Compassion, if real, helps us stop looking only at ourselves and look up to see our surroundings. It reminds us that we are not alone in the world, but that others are also important. If we offer honest help, it will give us great inner peace.
The act of compassion brings us closer to our neighbor, gives us the opportunity to give our best to help others, with humility and closeness. This makes us more human, sensitive and honest with the people around us, and of course, with ourselves. Whenever we care about someone in need, we are opening our hearts and offering the other sincere help.
The fear of compassion
Why don’t we take advantage of so many opportunities? We do not allow ourselves the opportunity to act with compassion because our focus is not well placed. Social neuroscience has shown that our natural impulse is to help. At the brain level we are programmed to deliver. So why don’t we sometimes help?
The emotion of compassion can lead us to feel fear of acting for several reasons, for example:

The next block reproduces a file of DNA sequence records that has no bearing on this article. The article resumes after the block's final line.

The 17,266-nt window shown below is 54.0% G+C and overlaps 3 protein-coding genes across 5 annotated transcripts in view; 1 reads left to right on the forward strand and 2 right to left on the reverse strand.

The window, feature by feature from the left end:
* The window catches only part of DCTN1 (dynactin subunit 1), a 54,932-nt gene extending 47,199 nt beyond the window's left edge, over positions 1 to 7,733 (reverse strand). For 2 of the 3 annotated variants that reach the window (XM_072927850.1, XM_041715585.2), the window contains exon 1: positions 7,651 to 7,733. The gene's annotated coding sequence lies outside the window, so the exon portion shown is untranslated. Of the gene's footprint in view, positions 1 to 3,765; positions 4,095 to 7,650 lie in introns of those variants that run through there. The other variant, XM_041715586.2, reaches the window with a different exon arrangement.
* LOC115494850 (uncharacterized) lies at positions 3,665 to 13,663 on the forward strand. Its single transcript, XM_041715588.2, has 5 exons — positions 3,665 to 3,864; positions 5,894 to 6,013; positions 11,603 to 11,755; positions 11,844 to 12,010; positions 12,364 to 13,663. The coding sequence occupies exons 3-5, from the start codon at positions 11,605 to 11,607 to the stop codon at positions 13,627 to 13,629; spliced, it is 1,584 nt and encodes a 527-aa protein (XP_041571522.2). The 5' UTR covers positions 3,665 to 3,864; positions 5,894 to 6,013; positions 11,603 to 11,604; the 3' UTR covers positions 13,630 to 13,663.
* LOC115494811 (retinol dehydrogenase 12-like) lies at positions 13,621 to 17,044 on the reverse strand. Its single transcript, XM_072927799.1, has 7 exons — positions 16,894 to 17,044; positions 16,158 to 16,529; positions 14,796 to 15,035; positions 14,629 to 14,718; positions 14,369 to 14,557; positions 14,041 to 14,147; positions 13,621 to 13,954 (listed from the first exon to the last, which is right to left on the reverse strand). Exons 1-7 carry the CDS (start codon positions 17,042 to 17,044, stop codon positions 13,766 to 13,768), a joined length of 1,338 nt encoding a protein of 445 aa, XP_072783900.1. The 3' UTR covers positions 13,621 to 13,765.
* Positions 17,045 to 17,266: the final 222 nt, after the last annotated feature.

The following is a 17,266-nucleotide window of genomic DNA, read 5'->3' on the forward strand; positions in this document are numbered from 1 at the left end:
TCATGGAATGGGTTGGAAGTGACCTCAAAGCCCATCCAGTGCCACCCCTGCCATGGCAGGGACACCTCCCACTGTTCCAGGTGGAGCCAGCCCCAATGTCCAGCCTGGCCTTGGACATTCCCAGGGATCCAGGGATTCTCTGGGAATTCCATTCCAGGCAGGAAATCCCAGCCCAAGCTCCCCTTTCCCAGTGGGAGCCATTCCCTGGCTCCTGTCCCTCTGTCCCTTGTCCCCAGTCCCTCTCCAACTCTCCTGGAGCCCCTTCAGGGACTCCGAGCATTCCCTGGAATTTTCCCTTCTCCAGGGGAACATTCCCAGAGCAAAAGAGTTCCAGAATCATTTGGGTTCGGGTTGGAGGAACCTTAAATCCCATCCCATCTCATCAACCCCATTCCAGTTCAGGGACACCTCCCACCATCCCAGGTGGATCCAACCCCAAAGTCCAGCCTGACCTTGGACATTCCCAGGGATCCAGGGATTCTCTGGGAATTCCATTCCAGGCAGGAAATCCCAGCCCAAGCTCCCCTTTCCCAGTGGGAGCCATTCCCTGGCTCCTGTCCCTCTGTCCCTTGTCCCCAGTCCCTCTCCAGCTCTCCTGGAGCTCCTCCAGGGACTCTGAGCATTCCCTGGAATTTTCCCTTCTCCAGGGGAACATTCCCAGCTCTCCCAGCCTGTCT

- Thinking that helping others to alleviate their suffering will make us vulnerable, this can cause us rejection.
- Being unable to observe the suffering of others, as this can awaken sad emotions that we may not want to feel.
- Reliving, through the feeling of compassion, the unresolved wounds of childhood, preventing us from coming into contact with the suffering of others.
- Feeling that if we come into contact with a suffering that does not belong to us, we will not be able to get out of it.
- Focus our attention on something else, which we perceive as “more important”.
Self-compassion: the ability to accept ourselves for who we are
Self-compassion is about realizing our inner suffering, being able to understand its meaning, being able to accept it, and ultimately granting ourselves affection. It’s a way of nurturing self-affection when things don’t go as planned.